• The service only works for digital music currently, and not for movies, TV shows or audiobooks.
  • Your locker can include up to 25,000 songs. It’s worth noting that, “Match is an optional addition to an existing free service called iTunes in the Cloud, which covers only songs you bought from Apple’s iTunes store.”
  • “In all, I like iTunes Match, and can recommend it to digital music lovers who want all their tunes on all their devices,” writes Mossberg. “It’s another nice feature of iCloud, priced reasonably.”

Walt Mossberg Reviews New G-Slate Honeycomb Tablet

The new G-Slate tablet from LG (sold by T-Mobile) was launched last week as the first tablet in the U.S. using Google’s Honeycomb software (Android 3.0 for tablets) to offer 4G speed and 3D video. With an 8.9-inch screen, the G-Slate offers less viewing area than Apple’s iPad 2 and the Motorola Xoom, but more than the Samsung Galaxy Tab and RIM’s BlackBerry PlayBook.

The greatest challenges for the new device may be how to compete with the highly successful iPad — and how to differentiate itself from the other Android-based devices currently on the market. In his WSJ “All Things Digital” column, Walt Mossberg suggests that the G-Slate aims to be different in three major ways: by offering 4G cellular data speeds, enabling 3D video creation and viewing, and featuring an “in-between” screen size as compared to current offerings.

In his review, Mossberg found the performance to be on par with the Honeycomb Xoom, but overall not as good a choice as the iPad 2 (especially in terms of price, size and weight). And regarding the 3D functionality, he writes, “The 3D feature, which requires the use of 1950s-style colored glasses, seems like a parlor trick to me.”

Mossberg reports that the biggest selling point of the G-Slate is the 4G speed, but adds that the current problem with all Honeycomb devices involves a lack of “tablet-optimized third-party apps.” It’s tough to compete with Apple in this regard, considering it already claims 65,000 tablet apps.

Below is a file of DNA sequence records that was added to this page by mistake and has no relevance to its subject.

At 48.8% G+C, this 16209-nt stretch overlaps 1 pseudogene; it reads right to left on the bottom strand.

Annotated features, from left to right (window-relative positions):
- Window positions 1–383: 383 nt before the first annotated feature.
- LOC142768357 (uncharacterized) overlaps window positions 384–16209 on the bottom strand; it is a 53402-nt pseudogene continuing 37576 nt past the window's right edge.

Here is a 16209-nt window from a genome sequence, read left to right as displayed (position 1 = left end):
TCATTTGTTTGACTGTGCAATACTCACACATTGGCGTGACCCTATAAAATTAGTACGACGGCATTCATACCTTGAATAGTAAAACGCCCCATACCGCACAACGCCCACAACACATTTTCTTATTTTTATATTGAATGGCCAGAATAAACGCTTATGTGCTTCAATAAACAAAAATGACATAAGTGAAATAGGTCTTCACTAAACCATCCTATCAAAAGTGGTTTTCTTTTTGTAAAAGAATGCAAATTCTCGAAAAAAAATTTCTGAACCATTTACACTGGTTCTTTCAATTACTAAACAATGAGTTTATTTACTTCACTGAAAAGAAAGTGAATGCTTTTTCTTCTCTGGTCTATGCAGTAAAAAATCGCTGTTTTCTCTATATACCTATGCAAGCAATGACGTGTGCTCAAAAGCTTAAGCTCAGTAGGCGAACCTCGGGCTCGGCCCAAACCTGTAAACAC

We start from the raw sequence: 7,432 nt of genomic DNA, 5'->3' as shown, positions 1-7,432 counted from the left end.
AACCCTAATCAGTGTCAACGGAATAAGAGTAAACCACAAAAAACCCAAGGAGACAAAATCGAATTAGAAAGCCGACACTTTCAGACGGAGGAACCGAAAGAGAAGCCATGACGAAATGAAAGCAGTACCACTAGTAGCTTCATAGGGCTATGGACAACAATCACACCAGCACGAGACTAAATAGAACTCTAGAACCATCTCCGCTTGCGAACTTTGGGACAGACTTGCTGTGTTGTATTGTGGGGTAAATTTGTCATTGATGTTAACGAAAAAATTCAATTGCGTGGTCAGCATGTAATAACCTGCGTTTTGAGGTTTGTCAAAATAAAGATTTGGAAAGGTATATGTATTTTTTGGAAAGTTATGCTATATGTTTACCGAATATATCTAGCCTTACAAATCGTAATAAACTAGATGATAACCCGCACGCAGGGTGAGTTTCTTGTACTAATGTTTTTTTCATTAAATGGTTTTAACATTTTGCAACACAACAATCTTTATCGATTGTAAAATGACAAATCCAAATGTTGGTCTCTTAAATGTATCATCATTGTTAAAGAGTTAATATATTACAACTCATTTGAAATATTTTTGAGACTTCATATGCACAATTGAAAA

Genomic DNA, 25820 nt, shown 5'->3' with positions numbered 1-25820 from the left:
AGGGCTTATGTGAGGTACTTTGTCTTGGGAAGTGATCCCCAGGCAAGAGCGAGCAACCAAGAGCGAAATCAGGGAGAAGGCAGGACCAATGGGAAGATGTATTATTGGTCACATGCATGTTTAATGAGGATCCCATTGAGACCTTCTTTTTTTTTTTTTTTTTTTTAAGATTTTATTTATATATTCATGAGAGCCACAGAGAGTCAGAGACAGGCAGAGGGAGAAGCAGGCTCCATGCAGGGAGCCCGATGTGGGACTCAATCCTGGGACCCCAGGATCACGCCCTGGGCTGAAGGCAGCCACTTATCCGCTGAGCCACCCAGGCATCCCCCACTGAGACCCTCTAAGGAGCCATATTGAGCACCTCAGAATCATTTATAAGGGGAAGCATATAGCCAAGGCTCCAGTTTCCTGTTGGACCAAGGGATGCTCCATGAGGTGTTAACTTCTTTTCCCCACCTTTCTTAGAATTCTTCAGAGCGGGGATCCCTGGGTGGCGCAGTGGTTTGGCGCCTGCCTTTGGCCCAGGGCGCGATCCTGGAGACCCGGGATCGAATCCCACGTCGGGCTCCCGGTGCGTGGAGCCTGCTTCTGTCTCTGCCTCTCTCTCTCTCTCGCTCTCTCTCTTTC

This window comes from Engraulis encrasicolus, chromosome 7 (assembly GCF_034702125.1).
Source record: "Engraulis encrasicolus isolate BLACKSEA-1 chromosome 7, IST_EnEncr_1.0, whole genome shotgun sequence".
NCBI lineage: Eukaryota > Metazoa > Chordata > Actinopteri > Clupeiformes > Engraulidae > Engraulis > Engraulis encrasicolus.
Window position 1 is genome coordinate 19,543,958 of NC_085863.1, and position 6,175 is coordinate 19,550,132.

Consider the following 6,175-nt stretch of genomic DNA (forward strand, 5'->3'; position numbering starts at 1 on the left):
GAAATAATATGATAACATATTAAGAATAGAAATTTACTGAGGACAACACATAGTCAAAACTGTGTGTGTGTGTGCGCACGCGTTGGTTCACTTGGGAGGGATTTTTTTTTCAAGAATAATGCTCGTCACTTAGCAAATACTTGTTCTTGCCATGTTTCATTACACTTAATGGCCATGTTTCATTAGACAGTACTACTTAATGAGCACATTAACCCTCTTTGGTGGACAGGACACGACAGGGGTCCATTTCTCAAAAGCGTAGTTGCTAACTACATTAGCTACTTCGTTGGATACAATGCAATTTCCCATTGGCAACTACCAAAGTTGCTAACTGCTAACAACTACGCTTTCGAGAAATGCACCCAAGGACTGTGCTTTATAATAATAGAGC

Mossberg’s bottom line: “The G-Slate isn’t as good a tablet as the iPad 2. I’d only recommend it for people who want the higher cellular speeds, or who prefer Android.”

Walt Mossberg on the New Apple iPad 2

In this video interview from San Francisco, Wall Street Journal “Personal Technology” columnist Walt Mossberg provides his first impressions of the new thinner and lighter Apple iPad 2, premiered by Steve Jobs at an invitation-only event on March 2.

New features worth noting include front and rear-view cameras, a thinner form factor than the iPhone, faster graphics, and dual core processors. It seems that Apple addressed the shortcomings recently targeted in advertising by its competitors. Mossberg comments that Apple did enough to stay ahead, but suggests they’re not going to claim 90 percent of the market share like they did last year due to the sheer volume of competing tablets this time around.

Mossberg comments on Apple’s focus on content creation, as opposed to content consumption, which the company hopes will change the way some consumers see the device. He also suggests it is a big deal that Apple has been able to maintain its $499 price tag for the new version. (The Wi-Fi versions start at $499 for a 16GB model and $699 for a 64GB configuration, while the 3G iPads are priced from $629 to $829.)